Knives Out has all the makings of a great mystery story a la Agatha Christie and Sherlock Holmes, with a little bit of Clue thrown in. It’s also just one of the most fun movie-going experiences you’ll have this year.
Written and directed by Rian Johnson, Knives Out takes on the privileges of the American white upper class when the death of esteemed mystery writer Harlan Thornby (Christopher Plummer) brings in Lieutenant Elliot (LaKeith Stanfield), Trooper Wagner (Noah Segan), and private detective Benoit Blanc (Daniel Craig) to solve his murder. Despite the many lies and motives from the rest of the Thorny clan, all clues point to Harlan’s nurse, Marta Cabrera (Ana de Armas), of knowing more than she lets on.
A large, Victorian-looking house is our main setting, completing the gothic aesthetic of mystery thrillers. Johnson expertly uses the set direction of the house to tell its own story, bringing in particular pieces when necessary; a circle array of knives in the living room where most of the interviews take place gives the film an extra quirk while also creating a necessary sense of tension while the mystery unfolds.
Ana de Armas brings a sympathetic, easily likable presence to Marta. With Marta, Knives Out is essentially a two-hour long pro-immigration film, though it would be nice if Marta’s country of origin was explicitly stated, especially since a running joke in the film are the Thornby’s inability to remember where she’s from, name-checking numerous Latin countries but never hitting the right one (should be noted de Armas is Cuban). Still, as the film goes on, the Thornby’s fake wokeness becomes clearer, their interest in themselves and assumption of what their owed shines an ugly light on the supposed “self-made” billionaires in our world today. A clear line is drawn between Marta and the Thornbys, in more ways the one. Perhaps the most important is that Marta is capable of empathy, while the Thornbys, no matter how many times they utter “you’re apart of this family,” are more interested defining what’s fair, but only when it comes to them.The only reasonable Thornby seems to be Harlan himself. Plummer and de Armas have great chemistry, as flashbacks unravel the mystery of the night of Harlan’s murder.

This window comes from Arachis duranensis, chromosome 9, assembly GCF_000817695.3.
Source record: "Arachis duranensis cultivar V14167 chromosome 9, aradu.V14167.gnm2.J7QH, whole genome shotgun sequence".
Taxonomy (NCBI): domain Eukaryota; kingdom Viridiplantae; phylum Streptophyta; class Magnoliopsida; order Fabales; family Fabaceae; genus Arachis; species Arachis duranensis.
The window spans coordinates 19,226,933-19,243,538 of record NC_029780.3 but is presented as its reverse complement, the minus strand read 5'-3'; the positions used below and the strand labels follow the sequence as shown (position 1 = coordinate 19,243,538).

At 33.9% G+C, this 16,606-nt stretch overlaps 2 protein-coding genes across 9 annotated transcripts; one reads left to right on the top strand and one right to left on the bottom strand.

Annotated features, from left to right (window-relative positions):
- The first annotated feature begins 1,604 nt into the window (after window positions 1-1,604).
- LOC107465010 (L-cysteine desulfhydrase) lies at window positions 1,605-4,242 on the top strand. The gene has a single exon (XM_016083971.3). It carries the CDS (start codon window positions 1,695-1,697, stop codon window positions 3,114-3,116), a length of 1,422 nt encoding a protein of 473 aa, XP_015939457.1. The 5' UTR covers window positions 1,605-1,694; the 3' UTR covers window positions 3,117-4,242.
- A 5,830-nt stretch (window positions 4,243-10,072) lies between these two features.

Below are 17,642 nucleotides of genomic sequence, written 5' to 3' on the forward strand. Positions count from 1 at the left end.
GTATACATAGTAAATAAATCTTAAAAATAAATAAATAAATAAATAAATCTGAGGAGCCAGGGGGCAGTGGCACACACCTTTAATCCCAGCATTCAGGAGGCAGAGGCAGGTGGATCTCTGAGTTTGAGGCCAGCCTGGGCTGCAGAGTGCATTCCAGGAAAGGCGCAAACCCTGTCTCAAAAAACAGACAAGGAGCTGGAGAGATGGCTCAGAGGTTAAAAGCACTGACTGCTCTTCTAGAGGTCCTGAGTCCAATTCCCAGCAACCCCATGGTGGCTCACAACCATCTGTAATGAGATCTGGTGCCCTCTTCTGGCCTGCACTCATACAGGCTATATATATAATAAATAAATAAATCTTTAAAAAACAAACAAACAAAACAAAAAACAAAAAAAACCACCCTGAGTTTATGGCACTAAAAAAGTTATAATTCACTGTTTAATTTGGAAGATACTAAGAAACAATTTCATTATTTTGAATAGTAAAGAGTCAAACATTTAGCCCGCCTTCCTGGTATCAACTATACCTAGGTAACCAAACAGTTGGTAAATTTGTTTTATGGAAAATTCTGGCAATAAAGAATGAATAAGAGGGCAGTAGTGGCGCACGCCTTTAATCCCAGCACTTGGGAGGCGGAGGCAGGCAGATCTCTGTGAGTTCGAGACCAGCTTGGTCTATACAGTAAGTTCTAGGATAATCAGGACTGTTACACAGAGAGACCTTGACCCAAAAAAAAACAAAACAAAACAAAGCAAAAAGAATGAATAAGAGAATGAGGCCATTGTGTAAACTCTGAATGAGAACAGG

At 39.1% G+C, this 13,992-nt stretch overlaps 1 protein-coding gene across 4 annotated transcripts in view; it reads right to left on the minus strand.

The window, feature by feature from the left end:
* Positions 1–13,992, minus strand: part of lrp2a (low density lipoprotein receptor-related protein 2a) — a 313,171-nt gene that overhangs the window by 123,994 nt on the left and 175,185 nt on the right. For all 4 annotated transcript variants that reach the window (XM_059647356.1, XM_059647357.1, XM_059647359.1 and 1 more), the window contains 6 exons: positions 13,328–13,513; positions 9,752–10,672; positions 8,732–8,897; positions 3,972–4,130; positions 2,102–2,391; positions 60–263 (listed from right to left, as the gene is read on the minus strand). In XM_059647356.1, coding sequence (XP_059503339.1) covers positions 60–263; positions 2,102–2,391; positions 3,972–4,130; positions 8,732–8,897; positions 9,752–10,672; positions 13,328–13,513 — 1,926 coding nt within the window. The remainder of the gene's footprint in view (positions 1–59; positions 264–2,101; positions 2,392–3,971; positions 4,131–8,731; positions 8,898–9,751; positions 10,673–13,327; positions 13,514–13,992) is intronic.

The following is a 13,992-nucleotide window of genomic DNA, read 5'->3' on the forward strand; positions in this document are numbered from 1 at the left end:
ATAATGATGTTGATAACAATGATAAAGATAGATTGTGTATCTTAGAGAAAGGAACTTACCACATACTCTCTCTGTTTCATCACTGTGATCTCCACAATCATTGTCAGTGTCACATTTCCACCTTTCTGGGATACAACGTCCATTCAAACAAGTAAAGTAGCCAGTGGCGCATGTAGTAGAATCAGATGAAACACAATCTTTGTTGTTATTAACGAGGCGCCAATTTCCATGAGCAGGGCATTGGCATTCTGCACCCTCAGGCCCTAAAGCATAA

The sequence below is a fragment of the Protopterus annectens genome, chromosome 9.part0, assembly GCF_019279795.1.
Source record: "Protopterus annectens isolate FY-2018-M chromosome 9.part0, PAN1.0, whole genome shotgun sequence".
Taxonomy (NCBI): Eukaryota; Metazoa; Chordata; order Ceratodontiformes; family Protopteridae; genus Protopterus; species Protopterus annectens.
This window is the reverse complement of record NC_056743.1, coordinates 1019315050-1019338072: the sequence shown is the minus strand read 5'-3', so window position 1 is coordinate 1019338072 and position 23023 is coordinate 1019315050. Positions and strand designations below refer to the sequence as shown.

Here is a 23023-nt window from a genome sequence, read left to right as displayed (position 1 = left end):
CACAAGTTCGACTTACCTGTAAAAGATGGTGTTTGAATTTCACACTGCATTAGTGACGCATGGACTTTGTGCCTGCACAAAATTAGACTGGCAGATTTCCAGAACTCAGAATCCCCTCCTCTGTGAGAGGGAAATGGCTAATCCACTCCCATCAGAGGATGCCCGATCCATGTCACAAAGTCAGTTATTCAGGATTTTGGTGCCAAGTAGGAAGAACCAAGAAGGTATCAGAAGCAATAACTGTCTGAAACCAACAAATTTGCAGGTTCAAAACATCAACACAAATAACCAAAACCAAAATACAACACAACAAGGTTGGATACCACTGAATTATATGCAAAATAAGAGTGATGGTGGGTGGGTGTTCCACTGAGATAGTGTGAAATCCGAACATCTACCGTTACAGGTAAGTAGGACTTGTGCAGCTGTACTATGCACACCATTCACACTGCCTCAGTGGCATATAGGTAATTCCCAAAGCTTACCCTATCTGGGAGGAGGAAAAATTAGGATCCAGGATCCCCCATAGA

Everyone on screen in Knives Out looks like their having the time of their lives. Jamie Lee Curtis, Toni Collette, Michael Shannon, Don Johnson, Katherine Langford, and Chris Evans bring a whole new definition to dysfunctional family. Some of the best scenes are when they’re all crowded into a room together, competing for who can be the most vile. But Johnson finds moments to humanize each family member, so as not to make them completely one-dimensional.
Along with Armas, Craig is the highlight of the film as Detective Blanc, exemplifying every well-known detective of mystery literature. If any other films involving Detective Blanc comes out of this, that wouldn’t be such a bad thing.